Baking (and especially gluten free baking) can be unpredictable.
Sometimes you get the perfect bake, but other times things don’t go quite to plan, even when you’re using the exact same recipe.
Last week that cake was a thing of wonder – fluffy, and tasty and beautiful. So why has the same recipe just turned out a flat, soggy mess of a #PinterestFail?
How is that even possible?
I think I have the answer: How did you measure your ingredients?
More specifically, were you measuring flour in cups or on a kitchen scale?
This is just a really short post. Its more like an announcement, really.
Gluten free bakers need to be using a digital kitchen scale to make better gluten free bakes, every time
Thats the ‘secret’. Consistently measured ingredients (using a digital kitchen scale) is the fastest route to better gluten free bakes.
Why? Here are four reasons why you need a kitchen scale for baking
- Accurately Following Recipes Results in Better Cakes – Weighing out ingredients is really the only way to make sure you get it right – so that you can bake consistently awesome gluten free cake
- A Cup of Sifted Flour + A Cup of Settled Flour Are Different Weights – If you think about it, its obvious that there would be a weight difference in the same volume of ‘settled’ flour (flour thats been sat in a bag on a shelf for weeks) and sifted flour (flour thats been moved through a sieve to shake out any lumps and add air to it). Adding air is crucial to get a fluffy bake, and especially so in gluten-free baking. To keep things consistent then, we need to weigh out the flour – we’ll get the same weight, whether its sifted (and therefore looks like more flour, thanks to all that air) or settled.
- Easily Follow + ‘Translate’ Most Recipes – Most gluten free baking recipes will give ingretients by weight, and not by cup (or at least they should – I hate to sound like a broken record but it really is the only way to reliably communicate a precise amount of flour – whether its sifted or not). Where a recipe doesn’t list ingredients by weight (as is common in many American recipes), a good rule of thumb is around 120g flour per cup measure. Bearing that in mind, you can use the formula in my beginner’s guide to gluten-free flour to ‘translate’ most baking recipes into a gluten-free version.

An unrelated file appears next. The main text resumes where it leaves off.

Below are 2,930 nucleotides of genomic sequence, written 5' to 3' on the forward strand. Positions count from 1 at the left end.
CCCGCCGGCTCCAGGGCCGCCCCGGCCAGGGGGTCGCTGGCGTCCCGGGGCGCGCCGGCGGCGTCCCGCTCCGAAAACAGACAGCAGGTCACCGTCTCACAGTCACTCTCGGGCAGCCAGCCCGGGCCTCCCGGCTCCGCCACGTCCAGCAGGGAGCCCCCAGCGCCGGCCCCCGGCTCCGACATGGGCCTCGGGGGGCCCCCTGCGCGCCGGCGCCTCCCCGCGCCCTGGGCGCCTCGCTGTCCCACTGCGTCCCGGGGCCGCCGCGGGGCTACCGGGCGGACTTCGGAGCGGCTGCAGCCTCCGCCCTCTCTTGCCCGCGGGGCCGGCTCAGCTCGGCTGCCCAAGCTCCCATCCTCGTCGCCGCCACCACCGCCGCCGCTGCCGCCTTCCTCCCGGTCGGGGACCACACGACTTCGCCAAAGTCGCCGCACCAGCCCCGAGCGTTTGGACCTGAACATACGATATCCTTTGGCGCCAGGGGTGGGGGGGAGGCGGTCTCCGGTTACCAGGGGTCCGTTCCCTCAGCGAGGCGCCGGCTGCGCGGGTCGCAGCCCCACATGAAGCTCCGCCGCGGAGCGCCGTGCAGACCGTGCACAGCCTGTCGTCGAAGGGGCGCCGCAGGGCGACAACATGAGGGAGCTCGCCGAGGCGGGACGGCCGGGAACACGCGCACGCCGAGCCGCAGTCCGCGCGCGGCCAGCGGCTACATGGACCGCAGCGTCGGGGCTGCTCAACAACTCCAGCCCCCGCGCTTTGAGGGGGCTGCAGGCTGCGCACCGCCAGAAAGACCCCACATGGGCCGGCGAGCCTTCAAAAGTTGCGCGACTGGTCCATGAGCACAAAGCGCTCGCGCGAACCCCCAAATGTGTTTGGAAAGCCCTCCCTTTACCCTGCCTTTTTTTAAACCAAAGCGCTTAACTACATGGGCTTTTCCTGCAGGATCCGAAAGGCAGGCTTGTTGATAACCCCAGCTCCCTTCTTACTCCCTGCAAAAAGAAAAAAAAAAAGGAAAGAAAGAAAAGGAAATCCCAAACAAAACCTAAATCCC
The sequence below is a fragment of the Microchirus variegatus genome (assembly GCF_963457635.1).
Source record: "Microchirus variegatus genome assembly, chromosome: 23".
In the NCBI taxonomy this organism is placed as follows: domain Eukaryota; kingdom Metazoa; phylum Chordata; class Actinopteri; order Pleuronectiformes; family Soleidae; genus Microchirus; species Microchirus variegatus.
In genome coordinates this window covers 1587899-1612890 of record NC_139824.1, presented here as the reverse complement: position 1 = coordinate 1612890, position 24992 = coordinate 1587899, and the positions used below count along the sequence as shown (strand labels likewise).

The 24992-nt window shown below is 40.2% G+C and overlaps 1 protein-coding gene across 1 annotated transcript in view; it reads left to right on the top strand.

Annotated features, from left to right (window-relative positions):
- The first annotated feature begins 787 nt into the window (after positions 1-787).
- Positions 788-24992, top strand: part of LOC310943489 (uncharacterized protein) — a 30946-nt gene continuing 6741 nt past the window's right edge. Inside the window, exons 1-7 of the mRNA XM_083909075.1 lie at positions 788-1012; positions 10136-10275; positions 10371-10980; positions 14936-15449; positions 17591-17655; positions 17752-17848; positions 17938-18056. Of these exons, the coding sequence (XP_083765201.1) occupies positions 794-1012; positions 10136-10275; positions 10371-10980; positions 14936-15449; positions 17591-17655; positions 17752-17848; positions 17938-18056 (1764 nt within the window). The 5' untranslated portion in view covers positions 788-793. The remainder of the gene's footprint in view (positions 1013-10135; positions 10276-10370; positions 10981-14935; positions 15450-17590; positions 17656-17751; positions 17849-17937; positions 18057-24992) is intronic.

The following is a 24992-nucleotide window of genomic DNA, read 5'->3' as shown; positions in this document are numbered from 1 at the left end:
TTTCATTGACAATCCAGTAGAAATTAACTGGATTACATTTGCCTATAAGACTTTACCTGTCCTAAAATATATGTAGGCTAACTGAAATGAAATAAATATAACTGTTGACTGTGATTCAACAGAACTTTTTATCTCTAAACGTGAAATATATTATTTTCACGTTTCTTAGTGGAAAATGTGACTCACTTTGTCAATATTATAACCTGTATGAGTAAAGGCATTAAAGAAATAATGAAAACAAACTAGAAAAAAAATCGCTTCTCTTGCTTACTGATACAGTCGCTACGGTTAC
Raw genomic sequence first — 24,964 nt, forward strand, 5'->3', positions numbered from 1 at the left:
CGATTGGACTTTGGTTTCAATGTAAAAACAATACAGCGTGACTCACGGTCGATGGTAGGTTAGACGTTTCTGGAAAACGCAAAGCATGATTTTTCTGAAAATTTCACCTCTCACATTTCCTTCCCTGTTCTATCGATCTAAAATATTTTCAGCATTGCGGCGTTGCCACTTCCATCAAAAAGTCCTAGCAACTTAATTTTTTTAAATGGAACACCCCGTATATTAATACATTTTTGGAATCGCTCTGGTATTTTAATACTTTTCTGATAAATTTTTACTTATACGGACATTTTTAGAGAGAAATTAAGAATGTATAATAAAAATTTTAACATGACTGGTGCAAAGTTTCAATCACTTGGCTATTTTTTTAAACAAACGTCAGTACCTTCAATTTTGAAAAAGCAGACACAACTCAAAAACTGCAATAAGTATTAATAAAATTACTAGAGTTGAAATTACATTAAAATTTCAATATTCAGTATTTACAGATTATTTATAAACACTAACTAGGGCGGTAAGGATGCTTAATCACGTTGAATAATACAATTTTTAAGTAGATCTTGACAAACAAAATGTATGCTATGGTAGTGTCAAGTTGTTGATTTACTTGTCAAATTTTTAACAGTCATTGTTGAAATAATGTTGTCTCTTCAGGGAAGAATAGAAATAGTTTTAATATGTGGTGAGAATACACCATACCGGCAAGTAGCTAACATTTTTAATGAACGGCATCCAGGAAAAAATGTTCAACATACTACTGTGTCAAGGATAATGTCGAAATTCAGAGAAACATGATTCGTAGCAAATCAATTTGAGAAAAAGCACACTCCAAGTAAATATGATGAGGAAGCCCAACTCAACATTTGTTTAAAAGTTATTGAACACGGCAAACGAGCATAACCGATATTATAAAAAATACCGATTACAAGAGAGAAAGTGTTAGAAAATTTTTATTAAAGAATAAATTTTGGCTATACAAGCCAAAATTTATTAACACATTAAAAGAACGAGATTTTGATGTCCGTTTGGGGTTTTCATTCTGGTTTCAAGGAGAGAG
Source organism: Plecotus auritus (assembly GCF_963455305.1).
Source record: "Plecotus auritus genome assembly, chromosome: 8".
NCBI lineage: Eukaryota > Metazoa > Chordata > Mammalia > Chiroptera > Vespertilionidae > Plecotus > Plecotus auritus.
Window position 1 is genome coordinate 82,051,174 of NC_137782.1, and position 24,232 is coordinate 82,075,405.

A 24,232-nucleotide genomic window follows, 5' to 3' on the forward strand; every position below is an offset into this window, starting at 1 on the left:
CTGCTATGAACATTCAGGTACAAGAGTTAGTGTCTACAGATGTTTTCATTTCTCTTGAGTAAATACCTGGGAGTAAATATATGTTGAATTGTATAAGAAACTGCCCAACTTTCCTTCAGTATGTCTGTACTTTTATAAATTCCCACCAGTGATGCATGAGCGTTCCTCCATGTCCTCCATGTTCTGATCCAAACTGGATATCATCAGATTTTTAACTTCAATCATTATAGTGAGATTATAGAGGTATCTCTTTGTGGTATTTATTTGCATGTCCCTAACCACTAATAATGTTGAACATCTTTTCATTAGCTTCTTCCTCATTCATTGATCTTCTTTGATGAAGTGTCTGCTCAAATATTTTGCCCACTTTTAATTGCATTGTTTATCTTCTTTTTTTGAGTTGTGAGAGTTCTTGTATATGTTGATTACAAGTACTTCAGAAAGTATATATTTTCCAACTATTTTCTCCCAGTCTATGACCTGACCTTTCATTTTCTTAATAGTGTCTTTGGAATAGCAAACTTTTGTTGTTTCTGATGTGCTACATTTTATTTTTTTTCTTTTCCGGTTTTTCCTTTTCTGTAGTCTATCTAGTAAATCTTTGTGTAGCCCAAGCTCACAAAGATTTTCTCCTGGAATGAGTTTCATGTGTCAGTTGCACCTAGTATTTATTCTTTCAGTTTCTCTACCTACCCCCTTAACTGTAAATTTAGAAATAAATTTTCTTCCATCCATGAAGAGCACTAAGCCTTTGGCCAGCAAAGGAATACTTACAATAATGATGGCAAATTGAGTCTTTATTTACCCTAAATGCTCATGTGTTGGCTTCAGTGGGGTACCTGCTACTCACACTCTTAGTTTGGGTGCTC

- Bake Awesome Cakes + Treats Every Single Time – Ultimately, your bakes are less likely to end up being bin-worthy pinterest-fail-level disasters. Better gluten free bakes every single time is must more achievable when you measure your ingredients accurately. Get hold of a digital kitchen scale, take note of the exact recipe you use, and you’re a huge leap closer to consistently delicious gluten free bakes.
Okay, I think I’ve hammred it home, but one more time for the poeple in the back:
If you don’t have a digital kitchen scale, buy the ones I use in my kitchen using my affiliate link here, before you start your next bake. They’re dead simple – just choose between grammes and ounces and you’re good to go. Put your mixing bowl on the scales to weigh everything straight in, so there’s no extra washing up created by weighing all your ingredients properly. These ones are really small too, so they store easily in my tiny kitchen, and they look nice out on the side as well.
Here’s where you can buy the scales I use in my kitchen. They’re awesome because they’re easy to calibrate, they look pretty and they’re less than a tenner but really any digital kitchen scale will do the job:
FYI, This is an affiliate link, which means that if you click through and make a purchase on Amazon, I get a small comission at no extra cost to you. You can see my full disclaimer policy and T&Cs here
Visit my full shop here, to stock up on other gluten free baking essentials.